Matthias pointed out that part of their destination marketing – in places like Zurich – includes the Sasstal Card providing free mobility – including cablecars; this has great appeal particularly to families and I can understand why… we (well, I) am designing our return visit already.

Don’t think that’s enough though. Later this year they are replacing all local buses with electric ones and increasing their frequencies. Oh, and they start at about 6am and run till about midnight. Ish. Oh come on… do the details really matter when things are this good?

I am finding that I am both inspired & giddily optimistic and in despair. The latter is when I compare this with places in the UK. The arguments against visitor levies in the UK just look bewildering from here. I asked Matthias – as I also did with Karmen Mentil (Alpine Pearls) a few years ago – about local business attitudes to the visitor levy. The both looked at me oddly and turned the question backwards, asking why busineses wouldn’t like it; businesses see the Saastal Card – and all of its benefits – as a key component in how they market a holiday to Saas Fee & Sasstal. It is this incomprehension – that I even raise the question – that is more intersting than their answer.

How about turning this back to the UK? To hell with it – it needs saying… Take the Lake District – about 15m visitors per year, and (I’m guessing – so forgive the bucket chemistry) – 5m overnight stays. Let’s drop €7 to say £5 – and I think that nets about £25m per year. In comparison, the 4-year GoLakes Travel programme had a total budget of about £7m – so <£2m per year. Pull visitor cars back to entrances, make all travel within free – which also means free travel for residents. And with £25m, this means early-morning to late-night, high frequency shuttles pretty much everywhere. For the Lake District, I’d add in (subsidised?) boats, bikes, ebikes and Werfenweng-style “fun e-mobility”. I’m am not a marketing professional, but how does that compare with the current situtation?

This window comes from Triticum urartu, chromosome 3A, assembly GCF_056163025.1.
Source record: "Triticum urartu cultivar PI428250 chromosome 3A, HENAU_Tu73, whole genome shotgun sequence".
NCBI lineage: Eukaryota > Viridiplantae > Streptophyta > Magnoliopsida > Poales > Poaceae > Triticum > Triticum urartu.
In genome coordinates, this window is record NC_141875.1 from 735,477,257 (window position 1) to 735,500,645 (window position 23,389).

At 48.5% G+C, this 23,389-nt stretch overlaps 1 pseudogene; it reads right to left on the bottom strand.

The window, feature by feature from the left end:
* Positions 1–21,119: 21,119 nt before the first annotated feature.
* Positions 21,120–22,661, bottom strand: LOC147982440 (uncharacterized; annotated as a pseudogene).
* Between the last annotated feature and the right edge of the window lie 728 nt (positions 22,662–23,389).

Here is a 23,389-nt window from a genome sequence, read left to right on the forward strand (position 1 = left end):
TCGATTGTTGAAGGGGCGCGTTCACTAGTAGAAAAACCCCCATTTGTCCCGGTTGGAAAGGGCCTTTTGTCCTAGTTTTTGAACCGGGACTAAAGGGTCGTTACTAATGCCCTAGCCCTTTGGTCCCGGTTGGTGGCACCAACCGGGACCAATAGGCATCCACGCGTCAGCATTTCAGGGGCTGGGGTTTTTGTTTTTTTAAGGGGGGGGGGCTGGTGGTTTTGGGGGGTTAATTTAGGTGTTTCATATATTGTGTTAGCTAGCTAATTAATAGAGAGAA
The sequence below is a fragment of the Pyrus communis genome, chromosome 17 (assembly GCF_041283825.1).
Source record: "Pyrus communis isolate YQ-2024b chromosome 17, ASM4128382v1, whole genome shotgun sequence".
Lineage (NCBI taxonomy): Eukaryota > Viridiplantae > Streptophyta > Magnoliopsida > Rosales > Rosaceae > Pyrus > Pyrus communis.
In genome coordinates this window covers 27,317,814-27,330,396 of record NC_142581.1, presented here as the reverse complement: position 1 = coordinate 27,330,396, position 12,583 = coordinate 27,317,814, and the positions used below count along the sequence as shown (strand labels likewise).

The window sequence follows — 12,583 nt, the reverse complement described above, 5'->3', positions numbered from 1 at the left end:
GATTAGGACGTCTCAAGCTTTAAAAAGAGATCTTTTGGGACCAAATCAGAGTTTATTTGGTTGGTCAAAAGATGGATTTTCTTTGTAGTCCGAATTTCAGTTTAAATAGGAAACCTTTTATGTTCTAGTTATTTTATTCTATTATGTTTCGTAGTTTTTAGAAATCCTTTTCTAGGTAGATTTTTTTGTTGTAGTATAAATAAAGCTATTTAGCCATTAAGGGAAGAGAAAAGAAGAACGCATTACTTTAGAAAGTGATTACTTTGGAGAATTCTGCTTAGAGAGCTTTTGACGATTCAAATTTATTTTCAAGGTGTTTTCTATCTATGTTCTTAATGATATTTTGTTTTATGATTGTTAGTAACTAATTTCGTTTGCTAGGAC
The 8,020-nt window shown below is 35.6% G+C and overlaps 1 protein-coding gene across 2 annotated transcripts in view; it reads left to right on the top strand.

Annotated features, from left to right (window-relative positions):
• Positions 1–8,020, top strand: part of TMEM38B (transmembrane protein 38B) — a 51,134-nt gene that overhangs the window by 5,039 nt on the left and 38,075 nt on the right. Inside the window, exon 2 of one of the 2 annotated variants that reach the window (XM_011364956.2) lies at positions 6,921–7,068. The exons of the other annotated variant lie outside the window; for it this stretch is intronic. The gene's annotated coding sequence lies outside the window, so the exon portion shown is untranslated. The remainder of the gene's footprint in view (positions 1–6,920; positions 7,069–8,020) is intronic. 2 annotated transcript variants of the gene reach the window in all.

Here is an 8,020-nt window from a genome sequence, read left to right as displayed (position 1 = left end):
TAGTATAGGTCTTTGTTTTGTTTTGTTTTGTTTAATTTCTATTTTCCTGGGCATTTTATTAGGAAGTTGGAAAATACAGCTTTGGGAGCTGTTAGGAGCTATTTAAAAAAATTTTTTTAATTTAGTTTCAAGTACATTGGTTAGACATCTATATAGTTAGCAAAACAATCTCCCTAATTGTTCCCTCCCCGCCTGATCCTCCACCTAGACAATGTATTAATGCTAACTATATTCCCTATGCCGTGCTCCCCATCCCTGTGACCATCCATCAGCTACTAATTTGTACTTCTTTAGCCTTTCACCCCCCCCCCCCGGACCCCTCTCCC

And the downsides? Matthias said construction was difficult in a car-free village with narrow streets. Whether you like cable cars & their infrastructure is a personal matter of course (but the access it gives is pretty incredible…). The big dirty elephant here is the 3000 space car park on the edge of the village; yes, most people get here by car as the railway didn’t make it this far. Let’s just accept that for now (I’ll be spending plenty of time looking at the (high carbon) car-based approach travel to places) and just celebrate a mountain visitor destination just getting it right – but also start really focussing on what this tells us about how we start cracking the nut of UK destinations.


Can we swerve the carbon risks of depending on Park & Ride as we transform visitor travel?

<p>Oh heck. I’m giddy after a meeting with <...

Read more

Subsidy? Investment? Visitor levies? But for what?

<p>Oh heck. I’m giddy after a meeting with <...

Read more

Overtourism? There’s a lot of it about.

<p>Oh heck. I’m giddy after a meeting with <...

Read more